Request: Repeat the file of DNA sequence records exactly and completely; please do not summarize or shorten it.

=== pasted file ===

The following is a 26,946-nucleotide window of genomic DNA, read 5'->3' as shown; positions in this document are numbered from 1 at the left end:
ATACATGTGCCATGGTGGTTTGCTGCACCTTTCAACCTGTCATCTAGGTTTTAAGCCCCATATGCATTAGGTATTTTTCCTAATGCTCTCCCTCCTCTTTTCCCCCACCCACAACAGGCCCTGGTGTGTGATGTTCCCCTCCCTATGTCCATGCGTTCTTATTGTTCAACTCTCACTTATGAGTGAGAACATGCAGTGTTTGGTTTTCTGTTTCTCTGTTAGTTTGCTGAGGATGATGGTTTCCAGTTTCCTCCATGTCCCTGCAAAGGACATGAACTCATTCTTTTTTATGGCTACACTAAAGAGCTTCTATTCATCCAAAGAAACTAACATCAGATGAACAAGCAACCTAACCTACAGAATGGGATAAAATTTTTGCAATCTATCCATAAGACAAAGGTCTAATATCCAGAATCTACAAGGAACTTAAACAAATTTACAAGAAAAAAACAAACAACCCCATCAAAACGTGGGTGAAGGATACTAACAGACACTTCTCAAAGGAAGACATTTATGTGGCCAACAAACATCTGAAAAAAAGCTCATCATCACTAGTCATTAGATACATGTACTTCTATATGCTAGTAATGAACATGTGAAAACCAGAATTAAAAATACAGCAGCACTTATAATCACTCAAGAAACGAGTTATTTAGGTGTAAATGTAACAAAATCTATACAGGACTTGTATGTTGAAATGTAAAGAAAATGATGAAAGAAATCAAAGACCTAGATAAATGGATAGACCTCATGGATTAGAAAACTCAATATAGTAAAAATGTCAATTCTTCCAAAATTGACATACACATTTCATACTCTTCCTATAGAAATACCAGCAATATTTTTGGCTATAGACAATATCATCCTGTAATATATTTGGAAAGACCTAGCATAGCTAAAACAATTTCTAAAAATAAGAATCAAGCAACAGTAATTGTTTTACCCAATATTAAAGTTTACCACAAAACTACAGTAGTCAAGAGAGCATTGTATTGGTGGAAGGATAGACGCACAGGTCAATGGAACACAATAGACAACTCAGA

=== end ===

The following is a 26,946-nucleotide window of genomic DNA, read 5'->3' as shown; positions in this document are numbered from 1 at the left end:
ATACATGTGCCATGGTGGTTTGCTGCACCTTTCAACCTGTCATCTAGGTTTTAAGCCCCATATGCATTAGGTATTTTTCCTAATGCTCTCCCTCCTCTTTTCCCCCACCCACAACAGGCCCTGGTGTGTGATGTTCCCCTCCCTATGTCCATGCGTTCTTATTGTTCAACTCTCACTTATGAGTGAGAACATGCAGTGTTTGGTTTTCTGTTTCTCTGTTAGTTTGCTGAGGATGATGGTTTCCAGTTTCCTCCATGTCCCTGCAAAGGACATGAACTCATTCTTTTTTATGGCTACACTAAAGAGCTTCTATTCATCCAAAGAAACTAACATCAGATGAACAAGCAACCTAACCTACAGAATGGGATAAAATTTTTGCAATCTATCCATAAGACAAAGGTCTAATATCCAGAATCTACAAGGAACTTAAACAAATTTACAAGAAAAAAACAAACAACCCCATCAAAACGTGGGTGAAGGATACTAACAGACACTTCTCAAAGGAAGACATTTATGTGGCCAACAAACATCTGAAAAAAAGCTCATCATCACTAGTCATTAGATACATGTACTTCTATATGCTAGTAATGAACATGTGAAAACCAGAATTAAAAATACAGCAGCACTTATAATCACTCAAGAAACGAGTTATTTAGGTGTAAATGTAACAAAATCTATACAGGACTTGTATGTTGAAATGTAAAGAAAATGATGAAAGAAATCAAAGACCTAGATAAATGGATAGACCTCATGGATTAGAAAACTCAATATAGTAAAAATGTCAATTCTTCCAAAATTGACATACACATTTCATACTCTTCCTATAGAAATACCAGCAATATTTTTGGCTATAGACAATATCATCCTGTAATATATTTGGAAAGACCTAGCATAGCTAAAACAATTTCTAAAAATAAGAATCAAGCAACAGTAATTGTTTTACCCAATATTAAAGTTTACCACAAAACTACAGTAGTCAAGAGAGCATTGTATTGGTGGAAGGATAGACGCACAGGTCAATGGAACACAATAGACAACTCAGA